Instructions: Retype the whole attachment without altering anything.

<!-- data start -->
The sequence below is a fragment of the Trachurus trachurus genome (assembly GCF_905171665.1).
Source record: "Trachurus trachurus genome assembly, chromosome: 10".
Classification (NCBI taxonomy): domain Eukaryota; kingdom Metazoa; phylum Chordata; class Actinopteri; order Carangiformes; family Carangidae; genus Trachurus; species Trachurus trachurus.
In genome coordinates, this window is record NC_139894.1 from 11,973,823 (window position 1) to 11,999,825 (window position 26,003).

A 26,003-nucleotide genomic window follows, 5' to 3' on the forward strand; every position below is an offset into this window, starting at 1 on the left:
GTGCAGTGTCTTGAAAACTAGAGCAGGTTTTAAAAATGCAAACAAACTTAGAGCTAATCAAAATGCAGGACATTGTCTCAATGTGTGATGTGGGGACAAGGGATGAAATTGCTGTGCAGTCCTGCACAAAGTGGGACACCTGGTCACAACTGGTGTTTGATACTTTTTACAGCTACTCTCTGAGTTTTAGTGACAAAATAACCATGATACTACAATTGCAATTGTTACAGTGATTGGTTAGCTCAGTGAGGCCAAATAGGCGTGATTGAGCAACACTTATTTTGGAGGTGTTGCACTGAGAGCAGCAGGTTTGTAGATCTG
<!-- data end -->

The sequence below is a fragment of the Trachurus trachurus genome (assembly GCF_905171665.1).
Source record: "Trachurus trachurus genome assembly, chromosome: 10".
Classification (NCBI taxonomy): domain Eukaryota; kingdom Metazoa; phylum Chordata; class Actinopteri; order Carangiformes; family Carangidae; genus Trachurus; species Trachurus trachurus.
In genome coordinates, this window is record NC_139894.1 from 11,973,823 (window position 1) to 11,999,825 (window position 26,003).

A 26,003-nucleotide genomic window follows, 5' to 3' on the forward strand; every position below is an offset into this window, starting at 1 on the left:
GTGCAGTGTCTTGAAAACTAGAGCAGGTTTTAAAAATGCAAACAAACTTAGAGCTAATCAAAATGCAGGACATTGTCTCAATGTGTGATGTGGGGACAAGGGATGAAATTGCTGTGCAGTCCTGCACAAAGTGGGACACCTGGTCACAACTGGTGTTTGATACTTTTTACAGCTACTCTCTGAGTTTTAGTGACAAAATAACCATGATACTACAATTGCAATTGTTACAGTGATTGGTTAGCTCAGTGAGGCCAAATAGGCGTGATTGAGCAACACTTATTTTGGAGGTGTTGCACTGAGAGCAGCAGGTTTGTAGATCTG